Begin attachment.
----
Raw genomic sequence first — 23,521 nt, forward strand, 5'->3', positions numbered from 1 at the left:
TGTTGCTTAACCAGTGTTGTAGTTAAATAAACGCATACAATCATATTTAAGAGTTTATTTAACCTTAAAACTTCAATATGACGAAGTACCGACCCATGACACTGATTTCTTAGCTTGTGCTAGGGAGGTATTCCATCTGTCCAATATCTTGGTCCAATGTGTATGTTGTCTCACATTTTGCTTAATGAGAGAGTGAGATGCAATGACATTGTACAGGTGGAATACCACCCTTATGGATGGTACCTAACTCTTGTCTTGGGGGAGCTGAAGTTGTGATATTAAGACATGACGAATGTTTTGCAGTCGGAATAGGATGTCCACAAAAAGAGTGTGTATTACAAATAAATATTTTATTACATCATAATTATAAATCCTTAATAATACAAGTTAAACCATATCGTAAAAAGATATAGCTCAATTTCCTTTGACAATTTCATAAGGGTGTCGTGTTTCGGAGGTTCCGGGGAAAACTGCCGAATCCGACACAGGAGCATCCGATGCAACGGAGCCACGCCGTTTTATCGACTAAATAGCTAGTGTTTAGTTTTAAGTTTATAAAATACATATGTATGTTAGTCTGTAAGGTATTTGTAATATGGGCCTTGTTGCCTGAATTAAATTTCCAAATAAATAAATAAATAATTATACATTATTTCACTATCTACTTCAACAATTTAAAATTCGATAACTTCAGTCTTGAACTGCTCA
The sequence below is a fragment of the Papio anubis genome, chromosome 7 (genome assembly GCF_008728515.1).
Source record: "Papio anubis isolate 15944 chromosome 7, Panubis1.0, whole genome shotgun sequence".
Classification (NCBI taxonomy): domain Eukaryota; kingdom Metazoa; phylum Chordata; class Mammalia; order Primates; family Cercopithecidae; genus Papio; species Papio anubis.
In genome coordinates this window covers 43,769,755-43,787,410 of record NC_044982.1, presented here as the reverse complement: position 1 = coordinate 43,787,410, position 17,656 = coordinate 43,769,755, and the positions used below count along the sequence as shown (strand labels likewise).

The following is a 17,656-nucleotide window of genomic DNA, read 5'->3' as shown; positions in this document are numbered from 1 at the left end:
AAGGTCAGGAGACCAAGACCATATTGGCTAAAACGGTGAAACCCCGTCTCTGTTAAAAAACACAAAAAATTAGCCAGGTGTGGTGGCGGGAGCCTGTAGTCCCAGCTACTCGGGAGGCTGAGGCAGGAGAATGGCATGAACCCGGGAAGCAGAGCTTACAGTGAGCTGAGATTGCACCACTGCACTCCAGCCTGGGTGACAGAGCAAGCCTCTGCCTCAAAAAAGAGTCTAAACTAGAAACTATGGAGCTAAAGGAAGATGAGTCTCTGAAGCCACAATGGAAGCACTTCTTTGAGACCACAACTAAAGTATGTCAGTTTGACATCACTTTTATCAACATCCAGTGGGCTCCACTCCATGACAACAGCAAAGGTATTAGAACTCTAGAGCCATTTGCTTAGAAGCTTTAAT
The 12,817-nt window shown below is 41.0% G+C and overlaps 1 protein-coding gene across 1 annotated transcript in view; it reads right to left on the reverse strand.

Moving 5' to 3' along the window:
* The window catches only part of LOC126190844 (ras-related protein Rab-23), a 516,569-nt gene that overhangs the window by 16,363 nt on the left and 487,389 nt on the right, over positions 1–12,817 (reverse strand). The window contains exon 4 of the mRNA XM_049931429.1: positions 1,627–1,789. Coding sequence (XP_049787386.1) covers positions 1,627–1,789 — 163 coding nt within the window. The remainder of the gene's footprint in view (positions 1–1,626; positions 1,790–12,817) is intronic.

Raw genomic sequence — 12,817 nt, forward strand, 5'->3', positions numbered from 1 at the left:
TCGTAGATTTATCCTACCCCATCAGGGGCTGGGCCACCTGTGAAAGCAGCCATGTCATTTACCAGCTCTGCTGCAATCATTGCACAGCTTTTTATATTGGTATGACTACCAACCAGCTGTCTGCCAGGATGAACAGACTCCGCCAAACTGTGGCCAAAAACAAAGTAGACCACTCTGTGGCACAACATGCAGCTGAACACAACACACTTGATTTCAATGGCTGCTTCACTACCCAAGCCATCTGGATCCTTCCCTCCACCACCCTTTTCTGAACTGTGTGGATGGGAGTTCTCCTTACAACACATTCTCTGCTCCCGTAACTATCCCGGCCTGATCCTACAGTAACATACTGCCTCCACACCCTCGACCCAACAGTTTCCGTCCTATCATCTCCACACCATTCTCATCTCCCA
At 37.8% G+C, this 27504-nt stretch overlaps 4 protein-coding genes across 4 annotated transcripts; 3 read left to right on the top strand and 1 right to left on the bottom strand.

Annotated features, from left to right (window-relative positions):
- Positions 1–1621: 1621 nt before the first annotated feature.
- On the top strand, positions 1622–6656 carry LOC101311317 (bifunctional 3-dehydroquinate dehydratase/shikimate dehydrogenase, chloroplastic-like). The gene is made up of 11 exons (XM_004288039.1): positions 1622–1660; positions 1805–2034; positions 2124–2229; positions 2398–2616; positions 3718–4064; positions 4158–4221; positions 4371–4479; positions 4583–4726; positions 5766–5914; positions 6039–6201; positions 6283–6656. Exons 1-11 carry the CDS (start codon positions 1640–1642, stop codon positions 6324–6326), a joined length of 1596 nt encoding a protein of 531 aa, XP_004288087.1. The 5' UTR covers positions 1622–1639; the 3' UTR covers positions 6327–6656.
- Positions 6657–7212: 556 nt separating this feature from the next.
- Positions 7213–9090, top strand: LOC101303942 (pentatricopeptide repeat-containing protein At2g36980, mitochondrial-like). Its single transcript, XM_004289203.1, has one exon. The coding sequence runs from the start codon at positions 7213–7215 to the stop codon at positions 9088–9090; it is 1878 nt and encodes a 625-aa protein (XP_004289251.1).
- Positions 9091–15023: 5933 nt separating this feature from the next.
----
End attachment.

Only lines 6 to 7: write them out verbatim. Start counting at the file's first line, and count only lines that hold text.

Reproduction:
In genome coordinates this window covers 43,769,755-43,787,410 of record NC_044982.1, presented here as the reverse complement: position 1 = coordinate 43,787,410, position 17,656 = coordinate 43,769,755, and the positions used below count along the sequence as shown (strand labels likewise).

The following is a 17,656-nucleotide window of genomic DNA, read 5'->3' as shown; positions in this document are numbered from 1 at the left end: